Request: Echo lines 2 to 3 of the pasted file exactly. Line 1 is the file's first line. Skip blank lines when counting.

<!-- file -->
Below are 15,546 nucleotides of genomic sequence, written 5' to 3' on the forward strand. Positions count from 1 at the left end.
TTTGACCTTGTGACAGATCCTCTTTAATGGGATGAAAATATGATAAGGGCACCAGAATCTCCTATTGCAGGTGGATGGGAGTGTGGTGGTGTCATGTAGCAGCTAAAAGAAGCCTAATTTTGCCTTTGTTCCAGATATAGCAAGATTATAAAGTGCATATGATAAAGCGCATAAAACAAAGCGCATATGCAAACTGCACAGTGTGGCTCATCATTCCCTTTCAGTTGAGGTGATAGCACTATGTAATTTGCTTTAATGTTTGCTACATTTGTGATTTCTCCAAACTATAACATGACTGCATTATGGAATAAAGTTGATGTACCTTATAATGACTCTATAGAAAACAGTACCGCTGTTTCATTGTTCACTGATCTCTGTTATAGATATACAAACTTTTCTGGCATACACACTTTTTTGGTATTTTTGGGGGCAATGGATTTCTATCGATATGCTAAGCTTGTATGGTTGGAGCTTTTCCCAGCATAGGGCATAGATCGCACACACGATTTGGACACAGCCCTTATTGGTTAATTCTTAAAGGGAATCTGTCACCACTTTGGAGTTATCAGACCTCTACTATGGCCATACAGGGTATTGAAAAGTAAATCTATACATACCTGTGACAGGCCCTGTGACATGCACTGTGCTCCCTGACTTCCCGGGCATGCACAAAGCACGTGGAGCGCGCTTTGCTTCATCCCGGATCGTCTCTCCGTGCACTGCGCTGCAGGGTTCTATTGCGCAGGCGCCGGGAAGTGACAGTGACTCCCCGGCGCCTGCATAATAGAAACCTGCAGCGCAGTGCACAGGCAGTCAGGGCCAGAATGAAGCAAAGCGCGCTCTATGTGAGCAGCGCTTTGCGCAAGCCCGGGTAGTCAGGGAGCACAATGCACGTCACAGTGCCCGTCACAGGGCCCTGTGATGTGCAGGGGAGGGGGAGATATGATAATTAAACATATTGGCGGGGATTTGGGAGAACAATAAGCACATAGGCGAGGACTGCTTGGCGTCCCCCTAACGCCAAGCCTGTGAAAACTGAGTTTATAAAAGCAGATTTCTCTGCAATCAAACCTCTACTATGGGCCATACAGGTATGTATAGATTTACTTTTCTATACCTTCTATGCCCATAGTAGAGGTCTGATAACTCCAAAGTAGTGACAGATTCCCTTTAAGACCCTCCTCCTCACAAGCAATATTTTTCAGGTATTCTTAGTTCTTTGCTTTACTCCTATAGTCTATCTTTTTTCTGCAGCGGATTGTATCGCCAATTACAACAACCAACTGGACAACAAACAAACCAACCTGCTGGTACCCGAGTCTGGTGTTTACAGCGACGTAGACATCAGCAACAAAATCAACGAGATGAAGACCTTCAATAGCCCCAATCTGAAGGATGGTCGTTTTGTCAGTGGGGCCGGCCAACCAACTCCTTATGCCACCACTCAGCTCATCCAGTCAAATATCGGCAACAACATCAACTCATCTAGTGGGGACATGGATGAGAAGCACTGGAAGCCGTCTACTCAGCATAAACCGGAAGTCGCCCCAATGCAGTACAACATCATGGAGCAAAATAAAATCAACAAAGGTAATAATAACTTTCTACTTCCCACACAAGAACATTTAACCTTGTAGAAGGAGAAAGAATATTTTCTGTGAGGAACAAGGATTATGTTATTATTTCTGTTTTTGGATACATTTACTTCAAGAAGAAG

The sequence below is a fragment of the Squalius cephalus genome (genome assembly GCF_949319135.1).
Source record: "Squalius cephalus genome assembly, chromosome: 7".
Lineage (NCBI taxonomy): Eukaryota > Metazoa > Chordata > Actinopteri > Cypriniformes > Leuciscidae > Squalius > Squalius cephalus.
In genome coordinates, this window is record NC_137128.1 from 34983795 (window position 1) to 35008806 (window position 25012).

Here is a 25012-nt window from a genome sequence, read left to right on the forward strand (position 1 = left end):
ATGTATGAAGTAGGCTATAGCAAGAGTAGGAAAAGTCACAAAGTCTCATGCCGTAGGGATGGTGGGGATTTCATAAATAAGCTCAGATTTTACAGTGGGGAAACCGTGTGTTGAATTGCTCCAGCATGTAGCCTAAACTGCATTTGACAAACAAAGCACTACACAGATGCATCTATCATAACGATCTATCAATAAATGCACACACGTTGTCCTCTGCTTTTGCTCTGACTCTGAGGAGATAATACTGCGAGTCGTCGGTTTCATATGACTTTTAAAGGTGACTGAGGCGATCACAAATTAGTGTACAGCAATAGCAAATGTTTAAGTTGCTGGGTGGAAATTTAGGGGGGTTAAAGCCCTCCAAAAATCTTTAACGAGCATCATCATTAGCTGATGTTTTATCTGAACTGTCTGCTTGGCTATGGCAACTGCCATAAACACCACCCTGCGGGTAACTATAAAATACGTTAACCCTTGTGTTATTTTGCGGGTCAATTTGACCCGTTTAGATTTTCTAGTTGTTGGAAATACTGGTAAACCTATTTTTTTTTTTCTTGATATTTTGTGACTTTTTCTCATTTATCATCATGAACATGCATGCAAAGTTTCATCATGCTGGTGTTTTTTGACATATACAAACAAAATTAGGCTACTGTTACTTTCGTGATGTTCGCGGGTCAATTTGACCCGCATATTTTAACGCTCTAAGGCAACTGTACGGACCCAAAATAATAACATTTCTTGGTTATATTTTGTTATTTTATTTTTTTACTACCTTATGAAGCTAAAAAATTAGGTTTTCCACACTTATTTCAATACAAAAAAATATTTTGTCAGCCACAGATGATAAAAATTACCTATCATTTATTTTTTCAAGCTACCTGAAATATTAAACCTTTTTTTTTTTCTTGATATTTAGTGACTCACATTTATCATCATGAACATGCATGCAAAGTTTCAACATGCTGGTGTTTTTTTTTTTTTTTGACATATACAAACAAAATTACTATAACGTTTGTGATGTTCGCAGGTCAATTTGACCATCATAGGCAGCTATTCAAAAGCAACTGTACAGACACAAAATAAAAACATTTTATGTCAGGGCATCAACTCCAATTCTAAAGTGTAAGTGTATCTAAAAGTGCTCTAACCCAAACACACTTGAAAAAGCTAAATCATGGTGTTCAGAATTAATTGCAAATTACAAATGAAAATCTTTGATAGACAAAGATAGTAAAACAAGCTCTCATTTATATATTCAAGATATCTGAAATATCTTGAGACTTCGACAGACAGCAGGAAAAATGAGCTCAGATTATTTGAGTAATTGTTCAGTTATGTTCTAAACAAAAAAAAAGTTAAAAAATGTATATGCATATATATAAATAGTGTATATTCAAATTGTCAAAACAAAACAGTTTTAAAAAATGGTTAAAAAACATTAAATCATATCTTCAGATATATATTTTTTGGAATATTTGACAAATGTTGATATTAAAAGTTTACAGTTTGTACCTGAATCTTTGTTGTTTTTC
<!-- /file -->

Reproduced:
TTTGACCTTGTGACAGATCCTCTTTAATGGGATGAAAATATGATAAGGGCACCAGAATCTCCTATTGCAGGTGGATGGGAGTGTGGTGGTGTCATGTAGCAGCTAAAAGAAGCCTAATTTTGCCTTTGTTCCAGATATAGCAAGATTATAAAGTGCATATGATAAAGCGCATAAAACAAAGCGCATATGCAAACTGCACAGTGTGGCTCATCATTCCCTTTCAGTTGAGGTGATAGCACTATGTAATTTGCTTTAATGTTTGCTACATTTGTGATTTCTCCAAACTATAACATGACTGCATTATGGAATAAAGTTGATGTACCTTATAATGACTCTATAGAAAACAGTACCGCTGTTTCATTGTTCACTGATCTCTGTTATAGATATACAAACTTTTCTGGCATACACACTTTTTTGGTATTTTTGGGGGCAATGGATTTCTATCGATATGCTAAGCTTGTATGGTTGGAGCTTTTCCCAGCATAGGGCATAGATCGCACACACGATTTGGACACAGCCCTTATTGGTTAATTCTTAAAGGGAATCTGTCACCACTTTGGAGTTATCAGACCTCTACTATGGCCATACAGGGTATTGAAAAGTAAATCTATACATACCTGTGACAGGCCCTGTGACATGCACTGTGCTCCCTGACTTCCCGGGCATGCACAAAGCACGTGGAGCGCGCTTTGCTTCATCCCGGATCGTCTCTCCGTGCACTGCGCTGCAGGGTTCTATTGCGCAGGCGCCGGGAAGTGACAGTGACTCCCCGGCGCCTGCATAATAGAAACCTGCAGCGCAGTGCACAGGCAGTCAGGGCCAGAATGAAGCAAAGCGCGCTCTATGTGAGCAGCGCTTTGCGCAAGCCCGGGTAGTCAGGGAGCACAATGCACGTCACAGTGCCCGTCACAGGGCCCTGTGATGTGCAGGGGAGGGGGAGATATGATAATTAAACATATTGGCGGGGATTTGGGAGAACAATAAGCACATAGGCGAGGACTGCTTGGCGTCCCCCTAACGCCAAGCCTGTGAAAACTGAGTTTATAAAAGCAGATTTCTCTGCAATCAAACCTCTACTATGGGCCATACAGGTATGTATAGATTTACTTTTCTATACCTTCTATGCCCATAGTAGAGGTCTGATAACTCCAAAGTAGTGACAGATTCCCTTTAAGACCCTCCTCCTCACAAGCAATATTTTTCAGGTATTCTTAGTTCTTTGCTTTACTCCTATAGTCTATCTTTTTTCTGCAGCGGATTGTATCGCCAATTACAACAACCAACTGGACAACAAACAAACCAACCTGCTGGTACCCGAGTCTGGTGTTTACAGCGACGTAGACATCAGCAACAAAATCAACGAGATGAAGACCTTCAATAGCCCCAATCTGAAGGATGGTCGTTTTGTCAGTGGGGCCGGCCAACCAACTCCTTATGCCACCACTCAGCTCATCCAGTCAAATATCGGCAACAACATCAACTCATCTAGTGGGGACATGGATGAGAAGCACTGGAAGCCGTCTACTCAGCATAAACCGGAAGTCGCCCCAATGCAGTACAACATCATGGAGCAAAATAAAATCAACAAAGGTAATAATAACTTTCTACTTCCCACACAAGAACATTTAACCTTGTAGAAGGAGAAAGAATATTTTCTGTGAGGAACAAGGATTATGTTATTATTTCTGTTTTTGGATACATTTACTTCAAGAAGAAG

The sequence below is a fragment of the Squalius cephalus genome (genome assembly GCF_949319135.1).